Background Information on NPDES Permitting of Discharges from Pesticide Applications
August 13, 2003 – EPA Publishes Interim Statement and Guidance and Requests Comments
February 1, 2005 – EPA Publishes Interpretive Statement and Proposed Rulemaking
November 27, 2006 - EPA Publishes Final Rule on Aquatic Pesticides
January 19, 2007 - Industry and Environmental Groups Challenge the November 2006 Rule
January 7, 2009 - Court Issues Decision, Vacates November 2006 Rule
April 9, 2009 - EPA Requests Stay; Industry Requests Rehearing
June 8, 2009 - Court Grants EPA 2-Year Stay
February 22, 2010 - Court Denies Industry Request for Rehearing
March 3, 2010 – EPA Requests Extension on Stay
March 28, 2010 – Court Grants Extension until October 31, 2011
June 2, 2010 – EPA Proposes Pesticide General Permit
April 1, 2011 – EPA Posts Draft Final Pesticide General Permit on Website
EPA Publishes Interim Statement and Guidance and Requests Comments
EPA issued an Interim Statement and Guidance on July 11, 2003 to resolve issues pertaining to pesticides regulated under the Federal Insecticide, Fungicide, and Rodenticide Act (FIFRA) that are applied to waters of the United States. On August 13, 2003, EPA published this Interim Statement and Guidance and solicited public comments before determining a final Agency position.
EPA Publishes Interpretive Statement and Proposed Rulemaking
Based on EPA’s consideration of public comments on the Interim Statement and Guidance, EPA published in the Federal Register on February 1, 2005 an interpretive statement and also proposed revisions to the NPDES regulations to incorporate the substance of the interpretive statement.
EPA Publishes Final Rule on Aquatic Pesticides
On November 27, 2006, EPA issued a final rule clarifying two specific circumstances in which a Clean Water Act (CWA) National Pollutant Discharge Elimination System (NPDES) permit is not required for discharges from the application of pesticides to or around water: 1) pesticides are applied to control pests in the water; and 2) pesticides are applied to control pests that are present over or near water, where a portion of the pesticides will unavoidably be deposited to the water to target the pests. The rule became effective on January 26, 2007.
The rule is consistent with EPA's past operating approach in which pesticides legally registered under FIFRA for application to or near aquatic environments, and legally applied to control pests at those sites, are not subject to NPDES permit requirements.
Industry and Environmental Groups Challenge the November 2006 Rule
On January 19, 2007, EPA received petitions for review of the Aquatic Pesticides rule from both environmental and industry groups. The case, National Cotton Council, et al, v. EPA, was assigned to the Sixth Circuit Court of Appeals.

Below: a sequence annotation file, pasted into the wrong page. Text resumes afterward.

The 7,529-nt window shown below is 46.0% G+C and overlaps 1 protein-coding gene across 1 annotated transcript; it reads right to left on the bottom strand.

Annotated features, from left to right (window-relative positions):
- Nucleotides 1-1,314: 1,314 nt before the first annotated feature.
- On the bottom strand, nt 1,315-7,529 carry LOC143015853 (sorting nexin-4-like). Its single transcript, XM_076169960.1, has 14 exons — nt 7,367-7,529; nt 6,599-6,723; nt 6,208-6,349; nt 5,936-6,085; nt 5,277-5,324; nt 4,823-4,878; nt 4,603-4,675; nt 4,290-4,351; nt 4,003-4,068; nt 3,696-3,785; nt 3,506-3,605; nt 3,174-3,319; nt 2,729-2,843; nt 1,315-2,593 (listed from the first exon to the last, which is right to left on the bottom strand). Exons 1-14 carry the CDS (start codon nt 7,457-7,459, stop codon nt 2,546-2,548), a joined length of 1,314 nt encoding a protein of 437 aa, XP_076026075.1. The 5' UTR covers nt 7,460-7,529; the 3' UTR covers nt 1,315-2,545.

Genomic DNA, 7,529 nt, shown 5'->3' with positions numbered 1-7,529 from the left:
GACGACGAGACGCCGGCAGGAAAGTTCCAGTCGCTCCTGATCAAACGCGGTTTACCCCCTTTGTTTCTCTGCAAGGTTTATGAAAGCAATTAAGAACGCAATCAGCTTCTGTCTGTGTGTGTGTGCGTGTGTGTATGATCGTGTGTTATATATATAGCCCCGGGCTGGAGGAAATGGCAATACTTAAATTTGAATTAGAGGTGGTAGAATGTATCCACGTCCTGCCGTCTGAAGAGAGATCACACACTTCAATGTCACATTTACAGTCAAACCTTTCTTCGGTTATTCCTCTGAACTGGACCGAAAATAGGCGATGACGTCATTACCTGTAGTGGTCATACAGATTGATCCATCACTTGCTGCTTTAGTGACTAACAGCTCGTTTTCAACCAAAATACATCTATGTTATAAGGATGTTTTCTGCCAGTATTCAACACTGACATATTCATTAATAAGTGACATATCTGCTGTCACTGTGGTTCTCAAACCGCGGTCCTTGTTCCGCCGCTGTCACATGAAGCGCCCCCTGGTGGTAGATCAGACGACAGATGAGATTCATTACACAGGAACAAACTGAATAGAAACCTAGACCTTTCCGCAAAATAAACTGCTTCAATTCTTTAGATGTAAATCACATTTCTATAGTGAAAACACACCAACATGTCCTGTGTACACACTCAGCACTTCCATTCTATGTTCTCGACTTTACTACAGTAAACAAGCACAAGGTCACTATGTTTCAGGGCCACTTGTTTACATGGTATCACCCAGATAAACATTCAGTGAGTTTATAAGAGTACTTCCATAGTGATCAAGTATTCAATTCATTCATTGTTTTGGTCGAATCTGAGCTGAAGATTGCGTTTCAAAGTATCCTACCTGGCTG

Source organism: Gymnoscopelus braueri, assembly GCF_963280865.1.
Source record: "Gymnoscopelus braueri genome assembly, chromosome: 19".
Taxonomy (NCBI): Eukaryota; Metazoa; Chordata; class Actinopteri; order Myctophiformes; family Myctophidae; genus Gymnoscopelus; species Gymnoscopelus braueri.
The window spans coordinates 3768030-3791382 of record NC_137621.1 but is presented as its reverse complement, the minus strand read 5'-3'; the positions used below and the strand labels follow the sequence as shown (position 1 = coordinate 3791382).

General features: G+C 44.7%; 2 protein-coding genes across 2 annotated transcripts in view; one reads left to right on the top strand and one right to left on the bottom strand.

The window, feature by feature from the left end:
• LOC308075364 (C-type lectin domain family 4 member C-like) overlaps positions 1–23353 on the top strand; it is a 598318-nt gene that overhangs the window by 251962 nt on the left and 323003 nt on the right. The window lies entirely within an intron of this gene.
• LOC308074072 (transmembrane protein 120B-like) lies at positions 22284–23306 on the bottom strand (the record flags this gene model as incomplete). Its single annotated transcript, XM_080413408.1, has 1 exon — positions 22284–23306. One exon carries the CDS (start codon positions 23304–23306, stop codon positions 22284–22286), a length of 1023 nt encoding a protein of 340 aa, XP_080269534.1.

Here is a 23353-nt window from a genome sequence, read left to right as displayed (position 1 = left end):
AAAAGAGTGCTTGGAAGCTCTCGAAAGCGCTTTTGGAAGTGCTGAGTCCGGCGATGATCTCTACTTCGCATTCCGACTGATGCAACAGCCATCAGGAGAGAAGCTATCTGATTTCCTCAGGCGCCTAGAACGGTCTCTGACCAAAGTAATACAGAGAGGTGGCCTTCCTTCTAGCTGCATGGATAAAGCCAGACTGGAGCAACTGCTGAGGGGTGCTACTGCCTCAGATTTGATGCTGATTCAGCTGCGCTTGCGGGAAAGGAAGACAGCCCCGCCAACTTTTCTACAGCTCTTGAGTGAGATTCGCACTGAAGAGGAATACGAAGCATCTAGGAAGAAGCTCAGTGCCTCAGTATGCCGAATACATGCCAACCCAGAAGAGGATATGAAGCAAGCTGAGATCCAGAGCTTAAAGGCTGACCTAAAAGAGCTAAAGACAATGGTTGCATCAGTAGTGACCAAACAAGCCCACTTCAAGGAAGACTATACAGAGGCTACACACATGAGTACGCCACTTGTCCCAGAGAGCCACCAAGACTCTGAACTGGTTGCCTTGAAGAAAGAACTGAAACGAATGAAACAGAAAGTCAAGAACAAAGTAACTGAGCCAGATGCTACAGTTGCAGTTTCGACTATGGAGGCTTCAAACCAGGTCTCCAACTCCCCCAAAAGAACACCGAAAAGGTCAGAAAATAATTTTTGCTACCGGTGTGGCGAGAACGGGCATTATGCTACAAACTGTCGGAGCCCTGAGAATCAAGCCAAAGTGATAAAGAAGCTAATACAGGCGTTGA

Court Issues Decision, Vacates November 2006 Rule
On January 7, 2009 the U.S. Sixth Circuit Court of Appeals held in National Cotton Council, et al, v. EPA, that the final rule was not a reasonable interpretation of the CWA and vacated the rule. Reversing EPA's November 2006 Aquatics Pesticides rule, the Sixth Circuit held that CWA permits are required for all biological pesticide applications and chemical pesticide applications that leave a residue in water when such applications are made in or over, including near, waters of the U.S. Irrigation return flows and agricultural runoff continue to not require NPDES permits as they are specifically exempted from such under the CWA. Parties had until April 9, 2009 to seek rehearing.
EPA Requests Stay; Industry Requests Rehearing
On April 9, 2009, the Department of Justice (DOJ), opting not to seek rehearing in National Cotton Council, et al, v. EPA, filed a motion to stay issuance of the Court's mandate for two years to provide EPA time to develop, propose and issue a final NPDES general permit for pesticide applications, for States to develop similar permits for these types of discharges, and to provide outreach and education to the regulated community. EPA worked closely with state water permitting programs, the regulated community and environmental organizations to develop a general permit that is protective of the environment and public health.
Court Grants EPA 2-Year Stay
On June 8, 2009, the U.S. Sixth Circuit Court of Appeals granted EPA a two-year stay of the mandate (until April 9, 2011) in National Cotton Council et al v. EPA.
Court Denies Industry Request for RehearingOn February 22, 2010 the Supreme Court declined industry's request to review the Sixth Circuit's decision in National Cotton Council, et al. v. EPA.
EPA Requests Extension on Stay